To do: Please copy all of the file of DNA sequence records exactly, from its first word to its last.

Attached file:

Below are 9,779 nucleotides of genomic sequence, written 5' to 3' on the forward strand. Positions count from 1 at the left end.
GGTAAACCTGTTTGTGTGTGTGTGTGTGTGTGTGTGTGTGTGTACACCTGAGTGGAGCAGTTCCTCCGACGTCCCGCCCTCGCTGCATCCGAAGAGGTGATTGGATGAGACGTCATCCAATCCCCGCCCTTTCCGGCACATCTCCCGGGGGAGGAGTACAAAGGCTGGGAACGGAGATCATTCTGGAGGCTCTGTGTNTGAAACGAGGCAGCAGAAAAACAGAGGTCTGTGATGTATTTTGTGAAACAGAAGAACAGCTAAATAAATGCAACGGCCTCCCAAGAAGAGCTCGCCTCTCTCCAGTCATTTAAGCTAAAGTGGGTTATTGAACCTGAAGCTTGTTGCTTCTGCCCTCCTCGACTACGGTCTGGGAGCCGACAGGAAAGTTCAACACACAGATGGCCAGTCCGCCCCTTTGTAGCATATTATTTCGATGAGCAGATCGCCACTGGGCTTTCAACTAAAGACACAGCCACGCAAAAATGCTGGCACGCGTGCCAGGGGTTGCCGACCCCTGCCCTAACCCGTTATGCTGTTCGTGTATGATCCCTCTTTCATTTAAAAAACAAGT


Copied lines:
Below are 9,779 nucleotides of genomic sequence, written 5' to 3' on the forward strand. Positions count from 1 at the left end.
GGTAAACCTGTTTGTGTGTGTGTGTGTGTGTGTGTGTGTGTGTACACCTGAGTGGAGCAGTTCCTCCGACGTCCCGCCCTCGCTGCATCCGAAGAGGTGATTGGATGAGACGTCATCCAATCCCCGCCCTTTCCGGCACATCTCCCGGGGGAGGAGTACAAAGGCTGGGAACGGAGATCATTCTGGAGGCTCTGTGTNTGAAACGAGGCAGCAGAAAAACAGAGGTCTGTGATGTATTTTGTGAAACAGAAGAACAGCTAAATAAATGCAACGGCCTCCCAAGAAGAGCTCGCCTCTCTCCAGTCATTTAAGCTAAAGTGGGTTATTGAACCTGAAGCTTGTTGCTTCTGCCCTCCTCGACTACGGTCTGGGAGCCGACAGGAAAGTTCAACACACAGATGGCCAGTCCGCCCCTTTGTAGCATATTATTTCGATGAGCAGATCGCCACTGGGCTTTCAACTAAAGACACAGCCACGCAAAAATGCTGGCACGCGTGCCAGGGGTTGCCGACCCCTGCCCTAACCCGTTATGCTGTTCGTGTATGATCCCTCTTTCATTTAAAAAACAAGT